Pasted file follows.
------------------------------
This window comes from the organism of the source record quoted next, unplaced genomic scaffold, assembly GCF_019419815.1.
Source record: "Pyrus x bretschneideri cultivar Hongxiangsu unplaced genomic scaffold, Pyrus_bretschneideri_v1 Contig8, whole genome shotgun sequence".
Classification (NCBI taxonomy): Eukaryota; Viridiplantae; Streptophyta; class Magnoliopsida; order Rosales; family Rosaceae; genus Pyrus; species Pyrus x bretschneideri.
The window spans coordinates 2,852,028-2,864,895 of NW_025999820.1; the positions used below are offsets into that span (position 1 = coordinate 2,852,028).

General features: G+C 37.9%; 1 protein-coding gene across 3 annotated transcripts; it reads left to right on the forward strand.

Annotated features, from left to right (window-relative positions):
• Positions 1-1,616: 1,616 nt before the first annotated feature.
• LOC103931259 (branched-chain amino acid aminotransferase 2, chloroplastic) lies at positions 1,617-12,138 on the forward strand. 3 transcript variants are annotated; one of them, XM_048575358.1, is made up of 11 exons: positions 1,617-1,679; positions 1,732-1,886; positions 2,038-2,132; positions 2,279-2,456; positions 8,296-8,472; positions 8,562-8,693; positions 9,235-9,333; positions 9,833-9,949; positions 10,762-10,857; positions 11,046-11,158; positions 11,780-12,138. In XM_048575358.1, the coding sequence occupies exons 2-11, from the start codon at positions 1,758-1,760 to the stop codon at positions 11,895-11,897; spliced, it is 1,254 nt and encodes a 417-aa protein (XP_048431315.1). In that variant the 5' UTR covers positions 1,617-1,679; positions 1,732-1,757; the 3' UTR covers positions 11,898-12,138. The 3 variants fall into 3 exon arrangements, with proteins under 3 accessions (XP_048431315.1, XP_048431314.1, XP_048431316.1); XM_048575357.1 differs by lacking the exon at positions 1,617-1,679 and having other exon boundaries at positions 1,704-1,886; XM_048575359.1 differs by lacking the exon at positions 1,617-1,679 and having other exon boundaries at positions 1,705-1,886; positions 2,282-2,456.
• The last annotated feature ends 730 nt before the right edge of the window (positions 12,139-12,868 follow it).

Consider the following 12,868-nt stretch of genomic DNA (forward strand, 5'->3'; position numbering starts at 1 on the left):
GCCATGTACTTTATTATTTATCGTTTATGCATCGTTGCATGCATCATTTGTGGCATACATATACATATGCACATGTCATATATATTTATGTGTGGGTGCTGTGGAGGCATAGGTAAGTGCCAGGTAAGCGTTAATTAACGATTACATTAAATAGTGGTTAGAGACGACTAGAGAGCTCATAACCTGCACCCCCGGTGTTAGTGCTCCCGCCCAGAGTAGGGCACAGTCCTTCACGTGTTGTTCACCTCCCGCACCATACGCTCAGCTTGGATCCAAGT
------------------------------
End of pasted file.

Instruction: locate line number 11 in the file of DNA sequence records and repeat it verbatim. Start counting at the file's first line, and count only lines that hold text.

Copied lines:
GCCATGTACTTTATTATTTATCGTTTATGCATCGTTGCATGCATCATTTGTGGCATACATATACATATGCACATGTCATATATATTTATGTGTGGGTGCTGTGGAGGCATAGGTAAGTGCCAGGTAAGCGTTAATTAACGATTACATTAAATAGTGGTTAGAGACGACTAGAGAGCTCATAACCTGCACCCCCGGTGTTAGTGCTCCCGCCCAGAGTAGGGCACAGTCCTTCACGTGTTGTTCACCTCCCGCACCATACGCTCAGCTTGGATCCAAGT